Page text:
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Biden team says recent Trump foreign policy moves ‘feel like sabotage’

Days before the inauguration, President-elect Joe Biden’s transition team criticized recent Trump administration policy announcements, suggesting that a series of recent statements “begin to feel like sabotage.”

In the last week, the State Department announced significant policies on Yemen, Cuba, Taiwan and Iran that senior Trump administration officials insist they have been pushing for months, if not years, but that critics label as motivated more by politics than policy.

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The administration’s most controversial recent announcement is the designation of Houthi rebels in Yemen as a Foreign Terrorist Organization, over the objections of humanitarians, who say the designation reduces the ability to provide assistance to Yemeni civilians already caught in the world’s worst humanitarian crisis.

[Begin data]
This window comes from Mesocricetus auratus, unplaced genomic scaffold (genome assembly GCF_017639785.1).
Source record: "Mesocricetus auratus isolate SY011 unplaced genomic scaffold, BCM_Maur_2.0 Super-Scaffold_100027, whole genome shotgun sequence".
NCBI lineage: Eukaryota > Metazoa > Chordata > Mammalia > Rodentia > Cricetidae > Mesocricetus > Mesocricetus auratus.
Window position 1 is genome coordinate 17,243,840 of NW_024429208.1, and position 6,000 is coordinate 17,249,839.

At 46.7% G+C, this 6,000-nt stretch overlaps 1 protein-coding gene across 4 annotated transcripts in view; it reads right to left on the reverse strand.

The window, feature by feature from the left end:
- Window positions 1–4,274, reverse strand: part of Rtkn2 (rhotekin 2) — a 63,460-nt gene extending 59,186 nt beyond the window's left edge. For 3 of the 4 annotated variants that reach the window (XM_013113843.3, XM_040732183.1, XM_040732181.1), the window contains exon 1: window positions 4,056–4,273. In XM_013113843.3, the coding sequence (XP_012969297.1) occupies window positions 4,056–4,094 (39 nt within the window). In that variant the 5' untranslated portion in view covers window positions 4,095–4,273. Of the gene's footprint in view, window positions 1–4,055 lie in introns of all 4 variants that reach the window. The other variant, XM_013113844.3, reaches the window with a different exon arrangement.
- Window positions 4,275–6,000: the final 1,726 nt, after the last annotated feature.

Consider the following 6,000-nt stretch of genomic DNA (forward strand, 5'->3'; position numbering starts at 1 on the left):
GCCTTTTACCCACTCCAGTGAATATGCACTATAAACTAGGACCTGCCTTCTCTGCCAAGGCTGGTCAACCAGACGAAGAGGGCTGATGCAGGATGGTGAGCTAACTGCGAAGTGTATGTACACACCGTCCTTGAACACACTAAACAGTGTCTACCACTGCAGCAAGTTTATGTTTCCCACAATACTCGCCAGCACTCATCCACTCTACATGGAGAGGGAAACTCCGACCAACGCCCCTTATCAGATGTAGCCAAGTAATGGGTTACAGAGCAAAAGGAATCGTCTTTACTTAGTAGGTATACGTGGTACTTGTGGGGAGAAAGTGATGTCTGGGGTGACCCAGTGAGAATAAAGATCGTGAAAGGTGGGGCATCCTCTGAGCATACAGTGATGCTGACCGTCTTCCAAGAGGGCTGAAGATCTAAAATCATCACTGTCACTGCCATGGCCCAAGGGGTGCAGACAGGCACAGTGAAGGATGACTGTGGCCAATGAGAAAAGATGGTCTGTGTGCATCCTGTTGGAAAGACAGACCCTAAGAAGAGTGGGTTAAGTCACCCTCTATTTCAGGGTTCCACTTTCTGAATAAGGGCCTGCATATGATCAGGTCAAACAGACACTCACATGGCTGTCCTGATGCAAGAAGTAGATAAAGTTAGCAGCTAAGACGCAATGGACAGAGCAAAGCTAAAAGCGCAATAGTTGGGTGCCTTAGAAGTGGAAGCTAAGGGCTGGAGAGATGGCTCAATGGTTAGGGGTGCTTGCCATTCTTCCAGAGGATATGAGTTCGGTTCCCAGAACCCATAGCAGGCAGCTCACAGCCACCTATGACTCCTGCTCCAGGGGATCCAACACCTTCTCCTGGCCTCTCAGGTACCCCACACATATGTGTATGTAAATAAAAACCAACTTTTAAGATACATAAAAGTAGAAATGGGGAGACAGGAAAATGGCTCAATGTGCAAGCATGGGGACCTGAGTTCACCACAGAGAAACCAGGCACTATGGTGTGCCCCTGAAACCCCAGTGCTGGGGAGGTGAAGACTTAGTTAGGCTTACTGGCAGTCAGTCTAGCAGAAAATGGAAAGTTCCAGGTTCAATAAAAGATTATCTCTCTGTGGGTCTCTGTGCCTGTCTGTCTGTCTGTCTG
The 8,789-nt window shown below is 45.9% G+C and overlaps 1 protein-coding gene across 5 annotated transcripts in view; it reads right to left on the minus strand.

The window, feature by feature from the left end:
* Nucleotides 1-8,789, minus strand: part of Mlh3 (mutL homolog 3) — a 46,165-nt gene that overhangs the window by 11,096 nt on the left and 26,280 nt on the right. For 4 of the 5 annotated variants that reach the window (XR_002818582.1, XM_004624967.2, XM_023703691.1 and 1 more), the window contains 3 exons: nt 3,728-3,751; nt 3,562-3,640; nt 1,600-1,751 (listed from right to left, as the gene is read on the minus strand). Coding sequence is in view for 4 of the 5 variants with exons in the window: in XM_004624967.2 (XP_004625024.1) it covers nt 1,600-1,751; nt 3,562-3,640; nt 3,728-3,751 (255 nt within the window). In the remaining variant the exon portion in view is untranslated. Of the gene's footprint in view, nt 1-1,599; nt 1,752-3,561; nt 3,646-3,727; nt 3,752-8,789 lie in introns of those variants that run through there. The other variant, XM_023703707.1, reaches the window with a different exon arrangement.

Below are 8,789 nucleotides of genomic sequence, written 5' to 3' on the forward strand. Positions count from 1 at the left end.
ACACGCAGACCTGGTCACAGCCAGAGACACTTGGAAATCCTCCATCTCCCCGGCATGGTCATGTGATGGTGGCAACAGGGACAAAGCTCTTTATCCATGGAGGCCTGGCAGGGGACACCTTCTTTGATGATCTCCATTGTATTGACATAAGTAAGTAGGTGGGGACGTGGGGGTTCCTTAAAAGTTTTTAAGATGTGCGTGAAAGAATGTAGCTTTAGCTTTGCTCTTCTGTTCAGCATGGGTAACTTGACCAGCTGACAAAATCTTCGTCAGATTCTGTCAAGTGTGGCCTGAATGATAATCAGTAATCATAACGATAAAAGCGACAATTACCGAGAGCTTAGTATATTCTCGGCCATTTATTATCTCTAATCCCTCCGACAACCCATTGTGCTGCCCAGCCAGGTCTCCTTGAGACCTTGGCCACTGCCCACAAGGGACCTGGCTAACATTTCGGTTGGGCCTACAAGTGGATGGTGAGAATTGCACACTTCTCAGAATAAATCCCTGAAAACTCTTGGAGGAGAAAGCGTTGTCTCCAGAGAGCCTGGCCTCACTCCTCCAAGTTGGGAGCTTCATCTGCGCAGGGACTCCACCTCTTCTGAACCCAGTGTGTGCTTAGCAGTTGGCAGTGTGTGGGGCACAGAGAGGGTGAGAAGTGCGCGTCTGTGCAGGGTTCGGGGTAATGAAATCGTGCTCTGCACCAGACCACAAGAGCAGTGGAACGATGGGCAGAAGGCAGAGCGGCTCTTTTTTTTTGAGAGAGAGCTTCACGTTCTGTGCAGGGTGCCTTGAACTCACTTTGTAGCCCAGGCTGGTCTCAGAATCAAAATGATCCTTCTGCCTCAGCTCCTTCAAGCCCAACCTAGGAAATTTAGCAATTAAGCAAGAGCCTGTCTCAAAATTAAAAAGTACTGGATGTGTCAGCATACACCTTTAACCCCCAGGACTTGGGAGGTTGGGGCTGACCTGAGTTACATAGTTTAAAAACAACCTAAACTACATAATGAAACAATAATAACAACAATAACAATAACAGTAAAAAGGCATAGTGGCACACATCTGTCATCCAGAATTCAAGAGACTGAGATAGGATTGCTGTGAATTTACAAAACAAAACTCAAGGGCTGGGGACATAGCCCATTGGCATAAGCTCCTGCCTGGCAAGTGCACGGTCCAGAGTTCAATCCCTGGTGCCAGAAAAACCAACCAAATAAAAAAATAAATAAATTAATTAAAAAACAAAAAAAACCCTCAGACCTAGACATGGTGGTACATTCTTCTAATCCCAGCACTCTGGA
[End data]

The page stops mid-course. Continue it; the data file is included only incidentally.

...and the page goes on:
Up until now, Biden transition officials had shied away from publicly criticizing recent policy changes, but in an exclusive conversation with the PBS NewsHour, a transition official detailed a number of issues with the outgoing administration’s approach, singling out Secretary of State Mike Pompeo in particular.

“We will manage this, but it does start, at some point, to feel like sabotage. Not only do they know we don’t want to implement some of these approaches; they don’t even want to implement them,” a transition official said. “Which is why they’re doing them now, rather than at any other point in the previous four years.”

The Houthis, who the UN and U.S. intelligence officials say receive support from Iran, seized Yemen’s capital in 2014 and have been fighting a Saudi-led coalition in a grinding war that has killed hundreds of thousands. Pompeo labeled them a Foreign Terrorist Organization on Sunday night, after a long internal debate.